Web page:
Ernest Koroma vs Sam-Sumana’s Ecowas Case About To End.

By Tamba Gborie…..

The defence from various media practitioners and political pundits on behalf of the president’s extraordinary action hinging on a constitutional violation came too little too late. Such a defense could have come at a time when the ECOWAS Court wrote to the president to defend his actions. He then had the best opportunity to explain his actions but he squandered it.
Any defence now that the final verdict is less than a week away is a rain drop on back of a duck or academic to be precise.
On the second request, it is not clear whether the Attorney General repeated the aforementioned statement out of genuine lack of understanding of how the ECOWAS Court works; or whether he was just plain contemptuous of the Court. But it will be better left in the annals of history for posterity to judge.
No matter how long it takes, when the dust shall have settled, the truth will come to light.
The Attorney General shoved the truth under the carpet to protect President Koroma, as he is aware that in October 1999, ECOWAS decided to establish a Court of Justice following a two-day meeting of Justice Ministers in Abuja. The court addresses complaints by member states, their institutions, as well as issues relating to defaulting nations.
The court has a president, a chief registrar and seven judges and is a permanent institution. Draft rules of procedures for the Court are being finalised.
For the Attorney General to then make such an utterance, when Sierra Leone is a signatory to the ECOWAS Court is a very unfortunate development that leaves concerned Sierra Leoneans wondering whether the Koroma government is informed or if it means anything good for Sierra Leone. Is it a case of lawlessness at its best?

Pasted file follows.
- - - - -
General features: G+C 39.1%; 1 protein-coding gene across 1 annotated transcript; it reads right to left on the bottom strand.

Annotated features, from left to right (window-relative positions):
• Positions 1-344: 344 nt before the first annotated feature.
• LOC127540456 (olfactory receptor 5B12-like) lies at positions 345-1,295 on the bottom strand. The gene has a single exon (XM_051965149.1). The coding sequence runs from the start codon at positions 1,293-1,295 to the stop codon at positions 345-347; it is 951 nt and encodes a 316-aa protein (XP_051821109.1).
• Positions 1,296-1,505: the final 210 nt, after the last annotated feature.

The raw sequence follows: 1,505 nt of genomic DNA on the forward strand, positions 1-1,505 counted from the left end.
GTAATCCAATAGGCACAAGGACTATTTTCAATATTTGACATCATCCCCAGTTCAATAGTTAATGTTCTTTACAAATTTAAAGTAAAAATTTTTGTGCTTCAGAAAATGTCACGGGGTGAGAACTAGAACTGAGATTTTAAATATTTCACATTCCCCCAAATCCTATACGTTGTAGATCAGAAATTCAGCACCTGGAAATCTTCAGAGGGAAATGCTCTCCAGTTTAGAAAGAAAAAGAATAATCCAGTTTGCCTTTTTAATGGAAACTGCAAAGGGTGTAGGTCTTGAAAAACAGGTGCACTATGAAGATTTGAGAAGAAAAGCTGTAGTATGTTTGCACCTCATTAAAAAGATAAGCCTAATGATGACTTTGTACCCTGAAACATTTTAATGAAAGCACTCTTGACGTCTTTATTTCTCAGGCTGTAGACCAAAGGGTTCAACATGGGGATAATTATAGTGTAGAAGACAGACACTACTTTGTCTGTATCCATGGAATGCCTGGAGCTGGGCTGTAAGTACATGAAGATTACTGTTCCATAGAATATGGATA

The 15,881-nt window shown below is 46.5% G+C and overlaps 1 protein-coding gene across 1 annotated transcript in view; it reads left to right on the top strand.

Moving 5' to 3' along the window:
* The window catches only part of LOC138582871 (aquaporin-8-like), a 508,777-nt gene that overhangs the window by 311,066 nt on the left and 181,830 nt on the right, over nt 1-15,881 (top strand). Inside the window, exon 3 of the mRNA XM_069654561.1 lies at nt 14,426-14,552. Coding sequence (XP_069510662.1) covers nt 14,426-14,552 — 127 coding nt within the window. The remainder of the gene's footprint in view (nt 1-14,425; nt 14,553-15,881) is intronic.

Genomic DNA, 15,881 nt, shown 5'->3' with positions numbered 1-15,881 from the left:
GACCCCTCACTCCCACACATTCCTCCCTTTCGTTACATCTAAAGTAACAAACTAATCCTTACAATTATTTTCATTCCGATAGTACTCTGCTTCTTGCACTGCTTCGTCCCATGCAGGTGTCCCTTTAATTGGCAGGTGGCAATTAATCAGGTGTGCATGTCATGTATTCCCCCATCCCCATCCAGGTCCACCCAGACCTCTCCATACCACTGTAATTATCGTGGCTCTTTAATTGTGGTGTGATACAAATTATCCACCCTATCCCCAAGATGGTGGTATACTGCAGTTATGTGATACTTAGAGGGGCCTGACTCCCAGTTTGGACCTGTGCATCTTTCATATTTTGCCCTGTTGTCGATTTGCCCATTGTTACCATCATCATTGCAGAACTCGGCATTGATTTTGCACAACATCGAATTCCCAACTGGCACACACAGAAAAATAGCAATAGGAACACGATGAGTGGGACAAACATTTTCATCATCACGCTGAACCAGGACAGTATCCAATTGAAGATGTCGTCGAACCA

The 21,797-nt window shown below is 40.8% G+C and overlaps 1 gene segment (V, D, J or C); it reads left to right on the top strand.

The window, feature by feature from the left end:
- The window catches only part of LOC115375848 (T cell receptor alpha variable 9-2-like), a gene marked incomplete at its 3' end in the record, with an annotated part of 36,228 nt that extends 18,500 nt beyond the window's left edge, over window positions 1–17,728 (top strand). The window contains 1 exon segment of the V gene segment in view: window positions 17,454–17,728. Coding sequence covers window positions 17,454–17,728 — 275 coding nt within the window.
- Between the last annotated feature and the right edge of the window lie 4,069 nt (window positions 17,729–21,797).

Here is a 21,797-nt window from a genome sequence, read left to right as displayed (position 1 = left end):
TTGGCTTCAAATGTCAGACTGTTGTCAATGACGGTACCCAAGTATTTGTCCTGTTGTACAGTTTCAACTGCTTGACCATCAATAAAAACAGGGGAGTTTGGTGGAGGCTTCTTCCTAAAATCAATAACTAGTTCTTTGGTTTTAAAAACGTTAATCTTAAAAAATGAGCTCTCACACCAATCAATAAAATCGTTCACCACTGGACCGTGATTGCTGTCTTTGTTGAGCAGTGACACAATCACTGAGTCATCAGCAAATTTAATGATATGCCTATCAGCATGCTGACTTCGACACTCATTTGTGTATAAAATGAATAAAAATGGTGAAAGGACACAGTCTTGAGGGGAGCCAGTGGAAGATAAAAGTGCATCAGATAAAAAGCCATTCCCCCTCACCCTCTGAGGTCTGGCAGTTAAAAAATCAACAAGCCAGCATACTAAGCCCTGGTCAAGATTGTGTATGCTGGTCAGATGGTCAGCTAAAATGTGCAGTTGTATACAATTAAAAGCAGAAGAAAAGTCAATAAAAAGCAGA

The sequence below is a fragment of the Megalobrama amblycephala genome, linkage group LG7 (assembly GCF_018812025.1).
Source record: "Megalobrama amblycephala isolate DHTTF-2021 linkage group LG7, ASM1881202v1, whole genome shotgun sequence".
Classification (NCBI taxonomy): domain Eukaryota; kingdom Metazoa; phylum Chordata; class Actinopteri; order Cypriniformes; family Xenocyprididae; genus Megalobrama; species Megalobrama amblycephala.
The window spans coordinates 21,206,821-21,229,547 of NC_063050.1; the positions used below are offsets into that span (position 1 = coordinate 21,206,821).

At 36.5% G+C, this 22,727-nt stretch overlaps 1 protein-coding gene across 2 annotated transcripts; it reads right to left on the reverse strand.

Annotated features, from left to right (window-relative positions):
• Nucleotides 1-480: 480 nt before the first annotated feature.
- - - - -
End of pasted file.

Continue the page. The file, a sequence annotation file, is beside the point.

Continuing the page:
President Koroma’s excuse for unlawfully sacking the elected VP Chief Alhaji Abubakarr Sidique Sam Sumana is that he left his post of duty to seek asylum at the American Embassy in Freetown.
This is a childish, laughable, preposterous and unsubstantiated excuse that the American Embassy is naïve to allow a man under Ebola Quarantine to enter their premises. It is definitely a non-starter and does not add up by any measure.
The question certain Media people, including the desperate Kabs-Kanu (the APC mouthpiece and defender of President Koroma’s unprecedented actions) ask is “does the president have the right to sack an elected VP”? If the answer is no, then Kabs Kanu and others should keep their defence to themselves, as it makes no difference to the case; it is closed, done and dusted with.
The ECOWAS Court has the last drop of the hammer to finally put an end to dictatorial- and draconian-style leadership in West Africa and Sierra Leone in particular. Remember; the guilty are always afraid to confront the law. Is president Koroma guilty?
If he was not guilty of perpetrating a heinous offense by tampering with the nation’s constitution, he would have been proud of himself and would have made sure that his government was represented at the ECOWAS Courts in Abuja. President Ernest Koroma versus Sam Sumana – an unprecedented constitutional ECOWAS Court case – Tamba Gbore